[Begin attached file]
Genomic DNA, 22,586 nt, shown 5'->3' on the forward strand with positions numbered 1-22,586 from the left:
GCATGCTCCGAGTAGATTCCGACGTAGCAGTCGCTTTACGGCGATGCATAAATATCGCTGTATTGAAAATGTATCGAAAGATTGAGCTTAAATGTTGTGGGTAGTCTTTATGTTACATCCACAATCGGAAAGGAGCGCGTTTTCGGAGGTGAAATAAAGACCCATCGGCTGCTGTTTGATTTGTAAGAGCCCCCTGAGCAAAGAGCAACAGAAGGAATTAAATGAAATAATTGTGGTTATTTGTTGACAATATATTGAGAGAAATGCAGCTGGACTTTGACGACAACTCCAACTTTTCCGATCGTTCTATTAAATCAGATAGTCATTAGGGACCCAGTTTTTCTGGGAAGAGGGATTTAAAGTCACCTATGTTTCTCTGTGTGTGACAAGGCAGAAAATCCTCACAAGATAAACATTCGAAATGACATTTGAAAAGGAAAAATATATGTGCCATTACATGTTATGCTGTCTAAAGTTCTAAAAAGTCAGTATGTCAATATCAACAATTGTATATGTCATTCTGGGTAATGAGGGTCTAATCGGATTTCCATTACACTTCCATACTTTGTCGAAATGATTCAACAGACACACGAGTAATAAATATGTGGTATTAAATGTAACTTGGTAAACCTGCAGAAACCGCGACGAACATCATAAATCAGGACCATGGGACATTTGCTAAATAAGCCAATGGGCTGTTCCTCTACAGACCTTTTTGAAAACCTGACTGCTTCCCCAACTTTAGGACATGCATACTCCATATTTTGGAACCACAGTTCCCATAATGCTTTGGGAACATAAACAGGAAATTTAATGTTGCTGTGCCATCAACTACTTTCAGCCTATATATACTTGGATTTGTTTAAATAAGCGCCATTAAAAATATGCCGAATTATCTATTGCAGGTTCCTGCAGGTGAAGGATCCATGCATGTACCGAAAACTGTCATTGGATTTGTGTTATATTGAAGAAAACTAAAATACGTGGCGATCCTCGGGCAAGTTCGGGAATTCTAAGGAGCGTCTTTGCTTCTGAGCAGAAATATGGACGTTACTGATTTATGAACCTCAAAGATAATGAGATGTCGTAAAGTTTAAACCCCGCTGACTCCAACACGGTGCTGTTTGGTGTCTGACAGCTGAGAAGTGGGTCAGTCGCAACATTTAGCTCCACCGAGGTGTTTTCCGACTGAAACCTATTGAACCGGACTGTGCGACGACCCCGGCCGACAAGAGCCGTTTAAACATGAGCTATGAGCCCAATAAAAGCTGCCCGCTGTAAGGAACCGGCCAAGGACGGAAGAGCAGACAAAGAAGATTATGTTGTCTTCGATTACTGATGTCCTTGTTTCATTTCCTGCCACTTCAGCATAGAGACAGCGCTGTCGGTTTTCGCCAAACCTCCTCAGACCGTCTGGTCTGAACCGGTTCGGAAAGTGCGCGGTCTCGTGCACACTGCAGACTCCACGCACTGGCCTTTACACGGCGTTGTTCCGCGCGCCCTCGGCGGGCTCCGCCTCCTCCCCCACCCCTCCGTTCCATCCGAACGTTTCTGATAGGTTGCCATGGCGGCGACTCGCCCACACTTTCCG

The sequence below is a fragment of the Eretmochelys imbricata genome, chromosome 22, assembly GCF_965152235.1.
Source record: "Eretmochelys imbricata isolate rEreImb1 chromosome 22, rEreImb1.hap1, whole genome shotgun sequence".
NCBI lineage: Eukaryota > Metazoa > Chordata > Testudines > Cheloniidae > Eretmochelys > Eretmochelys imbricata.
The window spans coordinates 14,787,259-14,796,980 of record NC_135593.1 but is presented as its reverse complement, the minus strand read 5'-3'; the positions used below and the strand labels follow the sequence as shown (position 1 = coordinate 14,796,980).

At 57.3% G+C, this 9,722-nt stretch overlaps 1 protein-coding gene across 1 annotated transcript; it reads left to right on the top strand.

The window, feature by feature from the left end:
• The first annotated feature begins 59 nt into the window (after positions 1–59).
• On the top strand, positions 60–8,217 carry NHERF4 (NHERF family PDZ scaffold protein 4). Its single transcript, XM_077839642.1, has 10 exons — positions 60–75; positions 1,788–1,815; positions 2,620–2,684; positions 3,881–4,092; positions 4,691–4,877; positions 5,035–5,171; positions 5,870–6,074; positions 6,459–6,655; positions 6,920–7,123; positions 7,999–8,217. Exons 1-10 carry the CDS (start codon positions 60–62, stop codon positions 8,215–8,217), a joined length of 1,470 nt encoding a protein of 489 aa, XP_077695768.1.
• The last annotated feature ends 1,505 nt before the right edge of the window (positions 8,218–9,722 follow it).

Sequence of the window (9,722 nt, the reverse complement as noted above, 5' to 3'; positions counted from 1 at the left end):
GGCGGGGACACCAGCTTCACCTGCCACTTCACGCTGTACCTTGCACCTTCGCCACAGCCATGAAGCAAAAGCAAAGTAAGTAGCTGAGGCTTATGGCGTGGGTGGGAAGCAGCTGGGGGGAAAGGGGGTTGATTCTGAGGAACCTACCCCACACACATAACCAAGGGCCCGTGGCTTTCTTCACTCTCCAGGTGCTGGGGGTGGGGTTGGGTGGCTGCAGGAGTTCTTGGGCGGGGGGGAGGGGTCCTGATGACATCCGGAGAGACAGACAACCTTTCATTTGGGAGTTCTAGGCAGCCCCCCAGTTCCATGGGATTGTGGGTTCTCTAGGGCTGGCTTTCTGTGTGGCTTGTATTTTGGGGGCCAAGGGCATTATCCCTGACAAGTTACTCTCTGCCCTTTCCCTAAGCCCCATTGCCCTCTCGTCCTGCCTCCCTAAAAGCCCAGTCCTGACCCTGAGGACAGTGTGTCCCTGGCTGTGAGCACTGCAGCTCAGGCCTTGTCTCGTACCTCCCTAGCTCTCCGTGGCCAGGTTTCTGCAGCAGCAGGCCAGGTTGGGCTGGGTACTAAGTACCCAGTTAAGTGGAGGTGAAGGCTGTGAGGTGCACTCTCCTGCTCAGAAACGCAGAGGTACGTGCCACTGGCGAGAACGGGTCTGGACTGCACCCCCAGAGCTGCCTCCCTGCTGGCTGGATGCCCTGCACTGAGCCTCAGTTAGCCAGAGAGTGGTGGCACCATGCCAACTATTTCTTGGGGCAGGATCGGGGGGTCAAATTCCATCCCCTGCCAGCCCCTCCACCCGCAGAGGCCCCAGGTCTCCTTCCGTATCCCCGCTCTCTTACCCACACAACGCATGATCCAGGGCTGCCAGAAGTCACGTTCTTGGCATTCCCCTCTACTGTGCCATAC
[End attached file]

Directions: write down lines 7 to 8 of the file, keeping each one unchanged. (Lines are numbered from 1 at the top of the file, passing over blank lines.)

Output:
At 57.3% G+C, this 9,722-nt stretch overlaps 1 protein-coding gene across 1 annotated transcript; it reads left to right on the top strand.

The window, feature by feature from the left end: